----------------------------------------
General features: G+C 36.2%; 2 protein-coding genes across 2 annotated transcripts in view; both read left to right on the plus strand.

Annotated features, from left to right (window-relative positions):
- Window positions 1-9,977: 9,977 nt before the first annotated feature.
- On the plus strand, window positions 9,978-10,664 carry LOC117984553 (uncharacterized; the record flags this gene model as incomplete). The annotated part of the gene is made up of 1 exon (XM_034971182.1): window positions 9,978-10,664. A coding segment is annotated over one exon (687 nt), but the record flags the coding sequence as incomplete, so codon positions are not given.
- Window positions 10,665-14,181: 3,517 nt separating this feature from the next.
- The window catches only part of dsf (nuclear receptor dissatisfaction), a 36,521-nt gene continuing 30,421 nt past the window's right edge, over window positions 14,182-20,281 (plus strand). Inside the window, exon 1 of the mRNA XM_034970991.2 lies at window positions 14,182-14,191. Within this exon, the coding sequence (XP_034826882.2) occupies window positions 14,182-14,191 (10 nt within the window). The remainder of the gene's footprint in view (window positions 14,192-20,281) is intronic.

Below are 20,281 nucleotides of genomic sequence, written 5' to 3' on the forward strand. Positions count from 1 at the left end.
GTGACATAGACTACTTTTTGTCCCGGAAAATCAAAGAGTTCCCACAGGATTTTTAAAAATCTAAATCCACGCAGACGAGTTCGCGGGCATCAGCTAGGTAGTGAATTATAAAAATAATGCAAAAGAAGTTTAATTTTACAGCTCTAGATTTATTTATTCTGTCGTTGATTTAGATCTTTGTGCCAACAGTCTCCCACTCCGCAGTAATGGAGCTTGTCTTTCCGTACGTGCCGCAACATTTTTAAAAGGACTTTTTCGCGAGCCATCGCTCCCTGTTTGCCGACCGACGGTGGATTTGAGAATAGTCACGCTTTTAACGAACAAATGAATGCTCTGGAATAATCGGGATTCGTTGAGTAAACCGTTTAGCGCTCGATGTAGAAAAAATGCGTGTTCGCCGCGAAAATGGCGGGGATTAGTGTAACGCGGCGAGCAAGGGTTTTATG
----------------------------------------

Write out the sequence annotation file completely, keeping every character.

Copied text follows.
General features: G+C 36.2%; 2 protein-coding genes across 2 annotated transcripts in view; both read left to right on the plus strand.

Annotated features, from left to right (window-relative positions):
- Window positions 1-9,977: 9,977 nt before the first annotated feature.
- On the plus strand, window positions 9,978-10,664 carry LOC117984553 (uncharacterized; the record flags this gene model as incomplete). The annotated part of the gene is made up of 1 exon (XM_034971182.1): window positions 9,978-10,664. A coding segment is annotated over one exon (687 nt), but the record flags the coding sequence as incomplete, so codon positions are not given.
- Window positions 10,665-14,181: 3,517 nt separating this feature from the next.
- The window catches only part of dsf (nuclear receptor dissatisfaction), a 36,521-nt gene continuing 30,421 nt past the window's right edge, over window positions 14,182-20,281 (plus strand). Inside the window, exon 1 of the mRNA XM_034970991.2 lies at window positions 14,182-14,191. Within this exon, the coding sequence (XP_034826882.2) occupies window positions 14,182-14,191 (10 nt within the window). The remainder of the gene's footprint in view (window positions 14,192-20,281) is intronic.

Below are 20,281 nucleotides of genomic sequence, written 5' to 3' on the forward strand. Positions count from 1 at the left end.
GTGACATAGACTACTTTTTGTCCCGGAAAATCAAAGAGTTCCCACAGGATTTTTAAAAATCTAAATCCACGCAGACGAGTTCGCGGGCATCAGCTAGGTAGTGAATTATAAAAATAATGCAAAAGAAGTTTAATTTTACAGCTCTAGATTTATTTATTCTGTCGTTGATTTAGATCTTTGTGCCAACAGTCTCCCACTCCGCAGTAATGGAGCTTGTCTTTCCGTACGTGCCGCAACATTTTTAAAAGGACTTTTTCGCGAGCCATCGCTCCCTGTTTGCCGACCGACGGTGGATTTGAGAATAGTCACGCTTTTAACGAACAAATGAATGCTCTGGAATAATCGGGATTCGTTGAGTAAACCGTTTAGCGCTCGATGTAGAAAAAATGCGTGTTCGCCGCGAAAATGGCGGGGATTAGTGTAACGCGGCGAGCAAGGGTTTTATG